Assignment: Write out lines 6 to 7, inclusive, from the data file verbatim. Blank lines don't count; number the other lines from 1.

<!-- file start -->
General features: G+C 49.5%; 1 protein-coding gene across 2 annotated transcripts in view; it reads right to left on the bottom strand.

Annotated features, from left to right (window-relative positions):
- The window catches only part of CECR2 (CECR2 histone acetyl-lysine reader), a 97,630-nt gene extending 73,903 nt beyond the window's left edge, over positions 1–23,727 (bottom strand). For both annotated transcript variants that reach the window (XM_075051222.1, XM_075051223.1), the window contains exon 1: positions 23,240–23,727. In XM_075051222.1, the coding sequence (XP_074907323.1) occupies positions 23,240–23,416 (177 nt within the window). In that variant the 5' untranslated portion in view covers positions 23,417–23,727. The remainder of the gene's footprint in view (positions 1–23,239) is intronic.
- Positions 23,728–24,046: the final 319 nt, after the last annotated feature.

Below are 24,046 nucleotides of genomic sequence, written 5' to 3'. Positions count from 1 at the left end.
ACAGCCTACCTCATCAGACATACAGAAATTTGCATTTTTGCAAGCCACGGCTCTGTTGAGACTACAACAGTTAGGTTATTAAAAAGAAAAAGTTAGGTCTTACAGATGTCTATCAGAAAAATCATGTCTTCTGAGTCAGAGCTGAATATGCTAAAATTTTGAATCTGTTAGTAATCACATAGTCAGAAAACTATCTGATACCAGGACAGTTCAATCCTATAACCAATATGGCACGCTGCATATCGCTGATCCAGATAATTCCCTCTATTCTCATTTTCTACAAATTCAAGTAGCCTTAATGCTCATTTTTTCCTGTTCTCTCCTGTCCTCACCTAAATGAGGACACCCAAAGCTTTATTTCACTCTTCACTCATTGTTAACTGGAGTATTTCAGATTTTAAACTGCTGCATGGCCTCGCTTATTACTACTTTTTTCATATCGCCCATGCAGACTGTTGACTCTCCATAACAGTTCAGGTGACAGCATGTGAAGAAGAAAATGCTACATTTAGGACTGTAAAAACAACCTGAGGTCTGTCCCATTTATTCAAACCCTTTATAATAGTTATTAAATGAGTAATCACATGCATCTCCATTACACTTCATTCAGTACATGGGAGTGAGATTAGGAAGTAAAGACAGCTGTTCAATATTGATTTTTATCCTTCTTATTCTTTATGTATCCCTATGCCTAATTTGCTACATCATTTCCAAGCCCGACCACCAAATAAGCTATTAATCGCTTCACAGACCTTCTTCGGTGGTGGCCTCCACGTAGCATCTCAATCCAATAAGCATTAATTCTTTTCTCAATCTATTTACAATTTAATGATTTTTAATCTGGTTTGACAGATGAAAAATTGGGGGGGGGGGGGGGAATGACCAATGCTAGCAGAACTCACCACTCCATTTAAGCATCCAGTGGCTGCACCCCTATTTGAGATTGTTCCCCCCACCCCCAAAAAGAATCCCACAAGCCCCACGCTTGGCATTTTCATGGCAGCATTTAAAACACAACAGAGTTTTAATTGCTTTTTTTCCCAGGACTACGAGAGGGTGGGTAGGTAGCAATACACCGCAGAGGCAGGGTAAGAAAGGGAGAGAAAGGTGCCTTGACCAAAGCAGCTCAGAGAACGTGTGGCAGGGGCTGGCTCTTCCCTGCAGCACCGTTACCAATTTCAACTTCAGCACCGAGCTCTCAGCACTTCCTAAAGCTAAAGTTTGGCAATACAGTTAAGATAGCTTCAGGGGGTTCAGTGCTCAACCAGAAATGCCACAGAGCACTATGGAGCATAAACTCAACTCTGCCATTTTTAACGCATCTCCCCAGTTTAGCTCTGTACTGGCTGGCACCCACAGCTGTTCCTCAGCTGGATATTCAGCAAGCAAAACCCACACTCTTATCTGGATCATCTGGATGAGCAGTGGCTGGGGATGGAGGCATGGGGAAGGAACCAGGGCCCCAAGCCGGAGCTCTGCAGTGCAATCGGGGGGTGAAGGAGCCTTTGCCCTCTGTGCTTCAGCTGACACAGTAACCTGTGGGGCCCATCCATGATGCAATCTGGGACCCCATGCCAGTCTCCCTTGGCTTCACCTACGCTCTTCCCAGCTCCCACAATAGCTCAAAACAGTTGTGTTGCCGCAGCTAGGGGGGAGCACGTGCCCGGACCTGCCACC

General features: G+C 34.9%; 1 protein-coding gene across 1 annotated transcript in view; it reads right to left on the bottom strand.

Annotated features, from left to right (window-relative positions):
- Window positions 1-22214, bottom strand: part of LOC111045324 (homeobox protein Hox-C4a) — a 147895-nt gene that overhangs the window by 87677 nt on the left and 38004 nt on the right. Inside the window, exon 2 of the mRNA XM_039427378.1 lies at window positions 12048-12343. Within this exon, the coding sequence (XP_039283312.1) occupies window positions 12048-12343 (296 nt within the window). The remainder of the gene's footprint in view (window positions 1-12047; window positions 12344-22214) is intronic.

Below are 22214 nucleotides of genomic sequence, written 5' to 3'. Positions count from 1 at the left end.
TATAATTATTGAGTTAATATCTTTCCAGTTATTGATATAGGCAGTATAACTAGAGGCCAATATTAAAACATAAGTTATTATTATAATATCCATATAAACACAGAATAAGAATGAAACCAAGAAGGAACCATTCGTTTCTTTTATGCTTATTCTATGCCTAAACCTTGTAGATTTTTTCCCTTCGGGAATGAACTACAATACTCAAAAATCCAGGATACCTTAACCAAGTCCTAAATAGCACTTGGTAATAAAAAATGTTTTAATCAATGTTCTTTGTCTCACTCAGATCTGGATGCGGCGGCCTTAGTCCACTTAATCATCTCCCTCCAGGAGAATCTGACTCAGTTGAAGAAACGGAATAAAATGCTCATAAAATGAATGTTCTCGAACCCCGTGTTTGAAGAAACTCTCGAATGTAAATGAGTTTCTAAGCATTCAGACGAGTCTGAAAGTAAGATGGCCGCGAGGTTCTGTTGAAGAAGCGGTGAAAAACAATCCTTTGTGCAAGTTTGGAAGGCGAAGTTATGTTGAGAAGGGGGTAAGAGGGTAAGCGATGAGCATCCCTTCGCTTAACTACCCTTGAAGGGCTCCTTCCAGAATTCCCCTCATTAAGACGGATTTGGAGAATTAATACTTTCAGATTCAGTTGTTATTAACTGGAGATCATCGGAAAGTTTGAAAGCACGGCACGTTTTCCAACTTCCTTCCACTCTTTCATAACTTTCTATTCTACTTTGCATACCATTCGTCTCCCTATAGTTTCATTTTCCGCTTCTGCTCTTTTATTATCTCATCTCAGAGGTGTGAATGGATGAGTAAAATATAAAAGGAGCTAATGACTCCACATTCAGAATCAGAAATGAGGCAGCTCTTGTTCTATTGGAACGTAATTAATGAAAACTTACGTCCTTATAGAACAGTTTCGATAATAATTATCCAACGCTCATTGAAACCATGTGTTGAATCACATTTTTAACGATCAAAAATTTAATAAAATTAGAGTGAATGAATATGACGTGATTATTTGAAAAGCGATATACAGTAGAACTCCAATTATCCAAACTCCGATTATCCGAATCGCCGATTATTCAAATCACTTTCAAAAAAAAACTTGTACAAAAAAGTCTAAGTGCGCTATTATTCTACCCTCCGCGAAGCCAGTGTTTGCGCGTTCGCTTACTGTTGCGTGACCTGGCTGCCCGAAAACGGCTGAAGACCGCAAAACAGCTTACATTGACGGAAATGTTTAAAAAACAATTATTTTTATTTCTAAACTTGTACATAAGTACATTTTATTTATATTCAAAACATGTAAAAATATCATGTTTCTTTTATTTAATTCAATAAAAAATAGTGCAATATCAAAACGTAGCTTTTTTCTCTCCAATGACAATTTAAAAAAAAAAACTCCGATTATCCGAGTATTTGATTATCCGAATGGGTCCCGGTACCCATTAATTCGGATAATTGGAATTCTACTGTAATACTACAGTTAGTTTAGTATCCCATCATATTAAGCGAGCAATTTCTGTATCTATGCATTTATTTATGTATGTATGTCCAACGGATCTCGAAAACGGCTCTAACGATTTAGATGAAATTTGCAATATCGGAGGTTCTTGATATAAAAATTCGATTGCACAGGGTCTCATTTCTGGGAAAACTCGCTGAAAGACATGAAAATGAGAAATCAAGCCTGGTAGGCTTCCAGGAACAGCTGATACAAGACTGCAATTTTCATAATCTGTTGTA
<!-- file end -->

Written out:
ACAGCCTACCTCATCAGACATACAGAAATTTGCATTTTTGCAAGCCACGGCTCTGTTGAGACTACAACAGTTAGGTTATTAAAAAGAAAAAGTTAGGTCTTACAGATGTCTATCAGAAAAATCATGTCTTCTGAGTCAGAGCTGAATATGCTAAAATTTTGAATCTGTTAGTAATCACATAGTCAGAAAACTATCTGATACCAGGACAGTTCAATCCTATAACCAATATGGCACGCTGCATATCGCTGATCCAGATAATTCCCTCTATTCTCATTTTCTACAAATTCAAGTAGCCTTAATGCTCATTTTTTCCTGTTCTCTCCTGTCCTCACCTAAATGAGGACACCCAAAGCTTTATTTCACTCTTCACTCATTGTTAACTGGAGTATTTCAGATTTTAAACTGCTGCATGGCCTCGCTTATTACTACTTTTTTCATATCGCCCATGCAGACTGTTGACTCTCCATAACAGTTCAGGTGACAGCATGTGAAGAAGAAAATGCTACATTTAGGACTGTAAAAACAACCTGAGGTCTGTCCCATTTATTCAAACCCTTTATAATAGTTATTAAATGAGTAATCACATGCATCTCCATTACACTTCATTCAGTACATGGGAGTGAGATTAGGAAGTAAAGACAGCTGTTCAATATTGATTTTTATCCTTCTTATTCTTTATGTATCCCTATGCCTAATTTGCTACATCATTTCCAAGCCCGACCACCAAATAAGCTATTAATCGCTTCACAGACCTTCTTCGGTGGTGGCCTCCACGTAGCATCTCAATCCAATAAGCATTAATTCTTTTCTCAATCTATTTACAATTTAATGATTTTTAATCTGGTTTGACAGATGAAAAATTGGGGGGGGGGGGGGGAATGACCAATGCTAGCAGAACTCACCACTCCATTTAAGCATCCAGTGGCTGCACCCCTATTTGAGATTGTTCCCCCCACCCCCAAAAAGAATCCCACAAGCCCCACGCTTGGCATTTTCATGGCAGCATTTAAAACACAACAGAGTTTTAATTGCTTTTTTTCCCAGGACTACGAGAGGGTGGGTAGGTAGCAATACACCGCAGAGGCAGGGTAAGAAAGGGAGAGAAAGGTGCCTTGACCAAAGCAGCTCAGAGAACGTGTGGCAGGGGCTGGCTCTTCCCTGCAGCACCGTTACCAATTTCAACTTCAGCACCGAGCTCTCAGCACTTCCTAAAGCTAAAGTTTGGCAATACAGTTAAGATAGCTTCAGGGGGTTCAGTGCTCAACCAGAAATGCCACAGAGCACTATGGAGCATAAACTCAACTCTGCCATTTTTAACGCATCTCCCCAGTTTAGCTCTGTACTGGCTGGCACCCACAGCTGTTCCTCAGCTGGATATTCAGCAAGCAAAACCCACACTCTTATCTGGATCATCTGGATGAGCAGTGGCTGGGGATGGAGGCATGGGGAAGGAACCAGGGCCCCAAGCCGGAGCTCTGCAGTGCAATCGGGGGGTGAAGGAGCCTTTGCCCTCTGTGCTTCAGCTGACACAGTAACCTGTGGGGCCCATCCATGATGCAATCTGGGACCCCATGCCAGTCTCCCTTGGCTTCACCTACGCTCTTCCCAGCTCCCACAATAGCTCAAAACAGTTGTGTTGCCGCAGCTAGGGGGGAGCACGTGCCCGGACCTGCCACC

General features: G+C 34.9%; 1 protein-coding gene across 1 annotated transcript in view; it reads right to left on the bottom strand.